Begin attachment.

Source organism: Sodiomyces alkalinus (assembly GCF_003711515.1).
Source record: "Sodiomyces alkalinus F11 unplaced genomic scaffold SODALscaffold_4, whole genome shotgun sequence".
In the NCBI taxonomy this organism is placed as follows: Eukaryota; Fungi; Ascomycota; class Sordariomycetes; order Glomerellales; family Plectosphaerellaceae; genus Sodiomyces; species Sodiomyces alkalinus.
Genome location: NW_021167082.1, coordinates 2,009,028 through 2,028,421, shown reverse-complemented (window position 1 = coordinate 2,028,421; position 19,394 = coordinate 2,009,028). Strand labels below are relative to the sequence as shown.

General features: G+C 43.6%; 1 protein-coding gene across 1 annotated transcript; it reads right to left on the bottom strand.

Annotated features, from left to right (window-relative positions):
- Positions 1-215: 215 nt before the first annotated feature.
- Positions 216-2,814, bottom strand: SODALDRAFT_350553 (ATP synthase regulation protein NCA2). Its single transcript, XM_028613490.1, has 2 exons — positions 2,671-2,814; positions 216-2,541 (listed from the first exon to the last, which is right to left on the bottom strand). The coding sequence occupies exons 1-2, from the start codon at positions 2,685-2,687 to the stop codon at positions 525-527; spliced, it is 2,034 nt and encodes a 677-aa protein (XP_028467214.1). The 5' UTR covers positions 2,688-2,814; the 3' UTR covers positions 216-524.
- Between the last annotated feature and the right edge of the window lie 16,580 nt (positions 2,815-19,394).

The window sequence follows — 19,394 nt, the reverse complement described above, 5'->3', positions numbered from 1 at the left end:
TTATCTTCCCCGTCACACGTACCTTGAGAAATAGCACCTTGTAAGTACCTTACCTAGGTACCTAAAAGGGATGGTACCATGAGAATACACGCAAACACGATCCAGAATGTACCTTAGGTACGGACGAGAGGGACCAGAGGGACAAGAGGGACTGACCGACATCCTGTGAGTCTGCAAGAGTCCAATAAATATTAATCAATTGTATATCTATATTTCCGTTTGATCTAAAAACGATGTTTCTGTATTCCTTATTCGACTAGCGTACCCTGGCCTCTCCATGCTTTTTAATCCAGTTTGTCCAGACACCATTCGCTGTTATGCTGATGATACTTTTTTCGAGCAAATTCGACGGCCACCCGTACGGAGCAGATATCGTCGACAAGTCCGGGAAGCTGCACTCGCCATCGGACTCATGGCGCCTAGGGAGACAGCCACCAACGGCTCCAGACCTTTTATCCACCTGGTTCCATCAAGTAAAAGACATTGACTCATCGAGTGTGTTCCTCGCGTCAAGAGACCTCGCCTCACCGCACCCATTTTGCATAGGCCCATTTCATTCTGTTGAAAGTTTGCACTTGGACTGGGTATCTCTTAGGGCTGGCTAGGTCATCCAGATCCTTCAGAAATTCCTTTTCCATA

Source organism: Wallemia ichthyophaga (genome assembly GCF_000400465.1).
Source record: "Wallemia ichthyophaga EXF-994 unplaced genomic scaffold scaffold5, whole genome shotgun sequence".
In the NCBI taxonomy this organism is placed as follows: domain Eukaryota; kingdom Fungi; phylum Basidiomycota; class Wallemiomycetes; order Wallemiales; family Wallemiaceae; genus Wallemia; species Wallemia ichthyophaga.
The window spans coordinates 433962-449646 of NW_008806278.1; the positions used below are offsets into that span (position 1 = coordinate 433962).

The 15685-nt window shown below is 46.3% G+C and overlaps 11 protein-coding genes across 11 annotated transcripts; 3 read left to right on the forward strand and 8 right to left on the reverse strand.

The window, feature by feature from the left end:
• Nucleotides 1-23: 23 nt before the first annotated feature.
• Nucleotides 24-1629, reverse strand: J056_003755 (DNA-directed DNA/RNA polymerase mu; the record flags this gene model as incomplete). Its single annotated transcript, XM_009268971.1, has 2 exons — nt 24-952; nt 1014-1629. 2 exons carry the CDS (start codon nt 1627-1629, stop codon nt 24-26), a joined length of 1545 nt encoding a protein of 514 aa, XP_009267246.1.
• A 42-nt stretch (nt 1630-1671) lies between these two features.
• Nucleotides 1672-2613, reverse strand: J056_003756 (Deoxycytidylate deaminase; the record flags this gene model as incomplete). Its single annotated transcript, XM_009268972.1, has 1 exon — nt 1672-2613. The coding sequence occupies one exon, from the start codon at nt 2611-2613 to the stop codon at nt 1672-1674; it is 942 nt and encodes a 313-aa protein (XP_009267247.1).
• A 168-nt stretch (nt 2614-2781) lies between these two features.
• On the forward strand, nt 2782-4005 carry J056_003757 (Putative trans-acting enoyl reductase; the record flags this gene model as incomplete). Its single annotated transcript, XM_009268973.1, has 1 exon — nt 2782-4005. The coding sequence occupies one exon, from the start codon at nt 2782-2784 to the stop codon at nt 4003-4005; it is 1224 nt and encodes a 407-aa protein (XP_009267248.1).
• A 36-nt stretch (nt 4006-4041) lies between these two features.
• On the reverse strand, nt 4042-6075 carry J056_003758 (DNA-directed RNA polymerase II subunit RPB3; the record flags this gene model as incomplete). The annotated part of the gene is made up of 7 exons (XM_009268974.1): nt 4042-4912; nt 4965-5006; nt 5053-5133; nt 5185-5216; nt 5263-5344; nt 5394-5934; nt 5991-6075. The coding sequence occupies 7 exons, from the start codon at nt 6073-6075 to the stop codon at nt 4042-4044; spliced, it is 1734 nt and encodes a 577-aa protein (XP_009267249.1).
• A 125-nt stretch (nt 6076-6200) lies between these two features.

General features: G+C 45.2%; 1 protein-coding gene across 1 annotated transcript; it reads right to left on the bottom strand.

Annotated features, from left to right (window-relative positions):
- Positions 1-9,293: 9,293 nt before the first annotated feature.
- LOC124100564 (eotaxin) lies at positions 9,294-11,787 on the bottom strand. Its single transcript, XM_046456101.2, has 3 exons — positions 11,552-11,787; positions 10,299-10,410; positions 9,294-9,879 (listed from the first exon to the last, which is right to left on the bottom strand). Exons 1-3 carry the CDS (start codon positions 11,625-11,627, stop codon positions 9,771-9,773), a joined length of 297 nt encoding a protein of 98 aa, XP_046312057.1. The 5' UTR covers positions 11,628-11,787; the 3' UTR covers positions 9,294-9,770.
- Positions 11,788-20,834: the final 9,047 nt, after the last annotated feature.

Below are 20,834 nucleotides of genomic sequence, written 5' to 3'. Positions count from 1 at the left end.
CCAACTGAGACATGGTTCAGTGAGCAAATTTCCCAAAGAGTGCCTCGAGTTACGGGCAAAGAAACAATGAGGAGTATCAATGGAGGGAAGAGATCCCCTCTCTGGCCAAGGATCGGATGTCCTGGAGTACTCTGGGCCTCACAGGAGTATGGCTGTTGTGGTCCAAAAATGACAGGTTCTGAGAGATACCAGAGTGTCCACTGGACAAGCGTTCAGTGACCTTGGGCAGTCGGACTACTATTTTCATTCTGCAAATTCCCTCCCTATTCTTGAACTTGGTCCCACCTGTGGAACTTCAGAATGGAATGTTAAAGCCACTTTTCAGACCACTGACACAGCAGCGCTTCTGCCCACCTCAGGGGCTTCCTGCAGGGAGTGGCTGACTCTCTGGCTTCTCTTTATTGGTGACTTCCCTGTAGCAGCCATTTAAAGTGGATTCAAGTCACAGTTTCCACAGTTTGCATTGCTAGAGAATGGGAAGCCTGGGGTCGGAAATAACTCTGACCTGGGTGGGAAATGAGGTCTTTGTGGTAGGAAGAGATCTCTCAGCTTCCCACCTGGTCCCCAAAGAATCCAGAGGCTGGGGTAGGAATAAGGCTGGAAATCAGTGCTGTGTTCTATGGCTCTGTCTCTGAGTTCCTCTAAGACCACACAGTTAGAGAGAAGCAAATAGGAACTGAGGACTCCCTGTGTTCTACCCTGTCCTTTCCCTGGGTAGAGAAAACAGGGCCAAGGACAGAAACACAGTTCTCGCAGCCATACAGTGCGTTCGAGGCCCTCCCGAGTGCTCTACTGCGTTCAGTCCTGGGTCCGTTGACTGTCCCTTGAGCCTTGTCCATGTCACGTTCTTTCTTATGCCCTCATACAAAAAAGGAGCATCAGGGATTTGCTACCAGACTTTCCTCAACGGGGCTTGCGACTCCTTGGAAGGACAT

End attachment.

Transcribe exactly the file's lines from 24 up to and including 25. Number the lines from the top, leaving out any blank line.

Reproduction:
• A 36-nt stretch (nt 4006-4041) lies between these two features.
• On the reverse strand, nt 4042-6075 carry J056_003758 (DNA-directed RNA polymerase II subunit RPB3; the record flags this gene model as incomplete). The annotated part of the gene is made up of 7 exons (XM_009268974.1): nt 4042-4912; nt 4965-5006; nt 5053-5133; nt 5185-5216; nt 5263-5344; nt 5394-5934; nt 5991-6075. The coding sequence occupies 7 exons, from the start codon at nt 6073-6075 to the stop codon at nt 4042-4044; spliced, it is 1734 nt and encodes a 577-aa protein (XP_009267249.1).